In 1982 to provide a focal point for the village a Visitors Centre was opened, designed and furnished by the residents housing a permanent exhibition of craftwork from the village, a history of the craft village, a lounge and coffee shop. In 1983 Balnakeil Craft Village Community Co-operative was formed, a social development project, to provide facilities and services to residents, independent business and visitors. The population of the craft village at that time was forty eight, thirty three adults and fifteen children in twenty households. Thirty seven shares were issued to twenty six shareholders and by October 1986, seventy nine shares had been issued to thirty six shareholders. The response to the Community Co-operative was mixed from the residents, hostility to total commitment. The Community Co-operative was wound up in late 1986. The endeavour can be summarised as producing a clash of ideologies.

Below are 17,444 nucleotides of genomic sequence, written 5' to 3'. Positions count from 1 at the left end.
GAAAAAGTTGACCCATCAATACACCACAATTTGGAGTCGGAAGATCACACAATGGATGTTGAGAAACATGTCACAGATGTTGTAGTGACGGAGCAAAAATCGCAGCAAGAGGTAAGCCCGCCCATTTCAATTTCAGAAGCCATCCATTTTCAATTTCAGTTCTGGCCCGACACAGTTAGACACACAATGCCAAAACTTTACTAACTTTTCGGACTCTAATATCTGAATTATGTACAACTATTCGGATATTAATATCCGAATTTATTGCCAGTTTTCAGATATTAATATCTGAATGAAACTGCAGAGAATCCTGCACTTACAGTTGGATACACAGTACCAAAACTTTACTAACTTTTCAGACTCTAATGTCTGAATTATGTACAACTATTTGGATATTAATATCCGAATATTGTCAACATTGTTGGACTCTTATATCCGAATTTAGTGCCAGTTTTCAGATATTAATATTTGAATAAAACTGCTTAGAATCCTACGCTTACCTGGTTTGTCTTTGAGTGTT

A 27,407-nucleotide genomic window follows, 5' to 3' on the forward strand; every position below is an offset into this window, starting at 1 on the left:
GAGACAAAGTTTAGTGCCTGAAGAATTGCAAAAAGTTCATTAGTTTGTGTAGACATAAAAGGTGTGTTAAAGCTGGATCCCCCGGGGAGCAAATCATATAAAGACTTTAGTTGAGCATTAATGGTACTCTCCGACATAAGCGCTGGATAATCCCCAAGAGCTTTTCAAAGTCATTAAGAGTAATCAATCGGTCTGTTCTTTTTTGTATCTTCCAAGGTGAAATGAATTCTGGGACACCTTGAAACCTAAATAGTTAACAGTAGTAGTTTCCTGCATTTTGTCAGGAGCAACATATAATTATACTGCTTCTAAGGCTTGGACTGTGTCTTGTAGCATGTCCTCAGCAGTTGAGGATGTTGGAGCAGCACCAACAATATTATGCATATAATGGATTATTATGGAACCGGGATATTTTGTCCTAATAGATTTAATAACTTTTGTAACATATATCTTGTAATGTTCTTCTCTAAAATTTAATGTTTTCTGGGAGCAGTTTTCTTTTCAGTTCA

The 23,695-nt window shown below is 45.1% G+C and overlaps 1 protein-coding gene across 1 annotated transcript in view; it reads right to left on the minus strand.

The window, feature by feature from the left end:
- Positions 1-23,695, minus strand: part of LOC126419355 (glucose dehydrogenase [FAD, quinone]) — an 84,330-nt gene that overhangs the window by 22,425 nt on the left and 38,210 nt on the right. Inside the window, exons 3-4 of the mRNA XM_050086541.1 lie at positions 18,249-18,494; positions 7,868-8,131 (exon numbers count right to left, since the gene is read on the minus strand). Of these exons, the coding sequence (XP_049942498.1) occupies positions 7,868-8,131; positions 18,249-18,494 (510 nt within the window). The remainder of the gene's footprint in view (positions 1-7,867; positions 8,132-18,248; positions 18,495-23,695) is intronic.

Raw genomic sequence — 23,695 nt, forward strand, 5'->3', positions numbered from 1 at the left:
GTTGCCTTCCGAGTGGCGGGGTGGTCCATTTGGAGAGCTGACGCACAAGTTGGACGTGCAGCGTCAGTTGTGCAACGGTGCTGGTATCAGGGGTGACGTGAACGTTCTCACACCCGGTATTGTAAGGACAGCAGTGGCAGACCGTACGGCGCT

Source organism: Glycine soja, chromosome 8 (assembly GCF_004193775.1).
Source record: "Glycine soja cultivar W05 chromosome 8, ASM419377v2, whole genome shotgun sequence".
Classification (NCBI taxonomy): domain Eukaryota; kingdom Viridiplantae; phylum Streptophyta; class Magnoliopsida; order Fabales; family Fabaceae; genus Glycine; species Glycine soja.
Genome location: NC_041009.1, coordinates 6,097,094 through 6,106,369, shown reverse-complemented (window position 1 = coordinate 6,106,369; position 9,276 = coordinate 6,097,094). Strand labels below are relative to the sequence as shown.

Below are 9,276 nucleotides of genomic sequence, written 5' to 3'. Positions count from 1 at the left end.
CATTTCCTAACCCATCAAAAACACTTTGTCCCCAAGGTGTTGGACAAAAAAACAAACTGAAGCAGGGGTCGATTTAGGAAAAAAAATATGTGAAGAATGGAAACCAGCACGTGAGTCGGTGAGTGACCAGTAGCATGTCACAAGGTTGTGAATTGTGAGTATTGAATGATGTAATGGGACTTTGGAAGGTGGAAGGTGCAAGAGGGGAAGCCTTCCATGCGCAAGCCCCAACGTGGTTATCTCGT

Balnakeil Craft Village , for uncertain reasons, since its inception has had a transient population, though from 1996 a relative stability appears evident. A trivial turbulent history has prevailed with the reputation of being everything from a tinker encampment to a hippie commune. Generally people have either succeeded in their craft and moved on, failed and moved on, or remained single proprietor operations. There is no constituted umbrella organisation. Small groups get together occasionally for activities of common interest.

 

People have moved from Balnakeil to Durness finding the life style of the district more suitable than the way of life in the craft village. The most prominent was elected as member of the Highland Council. Business success allowed a move to Durness to expand the craft enterprise and open the Sango Sand Oasis.